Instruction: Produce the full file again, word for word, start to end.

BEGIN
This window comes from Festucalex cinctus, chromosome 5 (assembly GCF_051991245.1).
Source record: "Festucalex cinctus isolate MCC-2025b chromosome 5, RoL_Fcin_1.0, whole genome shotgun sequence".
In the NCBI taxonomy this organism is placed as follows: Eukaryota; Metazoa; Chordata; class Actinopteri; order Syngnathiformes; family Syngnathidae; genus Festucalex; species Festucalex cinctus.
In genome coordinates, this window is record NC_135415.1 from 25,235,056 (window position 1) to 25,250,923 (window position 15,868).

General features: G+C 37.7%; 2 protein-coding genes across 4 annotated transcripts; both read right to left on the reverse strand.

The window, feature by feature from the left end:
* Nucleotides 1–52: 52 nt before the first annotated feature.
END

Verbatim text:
This window comes from Festucalex cinctus, chromosome 5 (assembly GCF_051991245.1).
Source record: "Festucalex cinctus isolate MCC-2025b chromosome 5, RoL_Fcin_1.0, whole genome shotgun sequence".
In the NCBI taxonomy this organism is placed as follows: Eukaryota; Metazoa; Chordata; class Actinopteri; order Syngnathiformes; family Syngnathidae; genus Festucalex; species Festucalex cinctus.
In genome coordinates, this window is record NC_135415.1 from 25,235,056 (window position 1) to 25,250,923 (window position 15,868).

General features: G+C 37.7%; 2 protein-coding genes across 4 annotated transcripts; both read right to left on the reverse strand.

The window, feature by feature from the left end:
* Nucleotides 1–52: 52 nt before the first annotated feature.